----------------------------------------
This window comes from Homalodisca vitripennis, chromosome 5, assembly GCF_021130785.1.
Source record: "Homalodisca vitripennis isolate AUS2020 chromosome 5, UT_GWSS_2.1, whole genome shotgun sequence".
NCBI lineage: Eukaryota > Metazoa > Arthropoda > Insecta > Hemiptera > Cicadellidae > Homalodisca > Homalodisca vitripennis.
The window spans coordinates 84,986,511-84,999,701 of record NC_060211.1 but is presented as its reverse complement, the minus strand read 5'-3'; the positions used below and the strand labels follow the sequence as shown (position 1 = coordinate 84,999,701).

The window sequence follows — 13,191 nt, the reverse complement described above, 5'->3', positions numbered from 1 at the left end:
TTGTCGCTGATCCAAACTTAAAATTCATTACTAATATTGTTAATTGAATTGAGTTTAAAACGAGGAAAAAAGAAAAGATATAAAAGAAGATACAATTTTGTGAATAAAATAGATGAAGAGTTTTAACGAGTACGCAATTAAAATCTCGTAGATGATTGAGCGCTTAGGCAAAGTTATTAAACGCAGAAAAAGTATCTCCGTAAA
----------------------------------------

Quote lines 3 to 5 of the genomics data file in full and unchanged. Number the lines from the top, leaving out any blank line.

NCBI lineage: Eukaryota > Metazoa > Arthropoda > Insecta > Hemiptera > Cicadellidae > Homalodisca > Homalodisca vitripennis.
The window spans coordinates 84,986,511-84,999,701 of record NC_060211.1 but is presented as its reverse complement, the minus strand read 5'-3'; the positions used below and the strand labels follow the sequence as shown (position 1 = coordinate 84,999,701).

The window sequence follows — 13,191 nt, the reverse complement described above, 5'->3', positions numbered from 1 at the left end: